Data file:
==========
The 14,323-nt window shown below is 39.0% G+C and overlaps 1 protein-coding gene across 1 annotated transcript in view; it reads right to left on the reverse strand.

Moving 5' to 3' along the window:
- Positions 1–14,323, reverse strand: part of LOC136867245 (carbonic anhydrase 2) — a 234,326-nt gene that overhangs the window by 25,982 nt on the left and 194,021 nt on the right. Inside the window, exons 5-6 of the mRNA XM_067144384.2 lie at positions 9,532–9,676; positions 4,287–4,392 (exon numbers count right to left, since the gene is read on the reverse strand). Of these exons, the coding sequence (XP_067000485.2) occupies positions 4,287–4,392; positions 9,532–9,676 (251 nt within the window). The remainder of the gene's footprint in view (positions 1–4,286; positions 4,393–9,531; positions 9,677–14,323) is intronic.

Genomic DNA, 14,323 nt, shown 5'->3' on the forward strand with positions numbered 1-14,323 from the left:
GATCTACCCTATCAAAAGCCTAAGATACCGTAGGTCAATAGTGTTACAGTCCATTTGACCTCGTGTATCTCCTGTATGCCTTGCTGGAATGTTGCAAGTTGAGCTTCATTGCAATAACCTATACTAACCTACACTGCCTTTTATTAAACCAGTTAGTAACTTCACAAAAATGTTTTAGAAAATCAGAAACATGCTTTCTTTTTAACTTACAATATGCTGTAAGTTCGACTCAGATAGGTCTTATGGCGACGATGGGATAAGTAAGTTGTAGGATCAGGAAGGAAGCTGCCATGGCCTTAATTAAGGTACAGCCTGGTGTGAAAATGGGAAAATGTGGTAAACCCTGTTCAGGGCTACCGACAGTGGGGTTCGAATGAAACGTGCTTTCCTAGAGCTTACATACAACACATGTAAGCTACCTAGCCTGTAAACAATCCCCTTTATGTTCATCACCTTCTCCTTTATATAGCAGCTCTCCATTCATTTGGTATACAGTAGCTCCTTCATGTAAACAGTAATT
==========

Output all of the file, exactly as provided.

The 14,323-nt window shown below is 39.0% G+C and overlaps 1 protein-coding gene across 1 annotated transcript in view; it reads right to left on the reverse strand.

Moving 5' to 3' along the window:
- Positions 1–14,323, reverse strand: part of LOC136867245 (carbonic anhydrase 2) — a 234,326-nt gene that overhangs the window by 25,982 nt on the left and 194,021 nt on the right. Inside the window, exons 5-6 of the mRNA XM_067144384.2 lie at positions 9,532–9,676; positions 4,287–4,392 (exon numbers count right to left, since the gene is read on the reverse strand). Of these exons, the coding sequence (XP_067000485.2) occupies positions 4,287–4,392; positions 9,532–9,676 (251 nt within the window). The remainder of the gene's footprint in view (positions 1–4,286; positions 4,393–9,531; positions 9,677–14,323) is intronic.

Genomic DNA, 14,323 nt, shown 5'->3' on the forward strand with positions numbered 1-14,323 from the left:
GATCTACCCTATCAAAAGCCTAAGATACCGTAGGTCAATAGTGTTACAGTCCATTTGACCTCGTGTATCTCCTGTATGCCTTGCTGGAATGTTGCAAGTTGAGCTTCATTGCAATAACCTATACTAACCTACACTGCCTTTTATTAAACCAGTTAGTAACTTCACAAAAATGTTTTAGAAAATCAGAAACATGCTTTCTTTTTAACTTACAATATGCTGTAAGTTCGACTCAGATAGGTCTTATGGCGACGATGGGATAAGTAAGTTGTAGGATCAGGAAGGAAGCTGCCATGGCCTTAATTAAGGTACAGCCTGGTGTGAAAATGGGAAAATGTGGTAAACCCTGTTCAGGGCTACCGACAGTGGGGTTCGAATGAAACGTGCTTTCCTAGAGCTTACATACAACACATGTAAGCTACCTAGCCTGTAAACAATCCCCTTTATGTTCATCACCTTCTCCTTTATATAGCAGCTCTCCATTCATTTGGTATACAGTAGCTCCTTCATGTAAACAGTAATT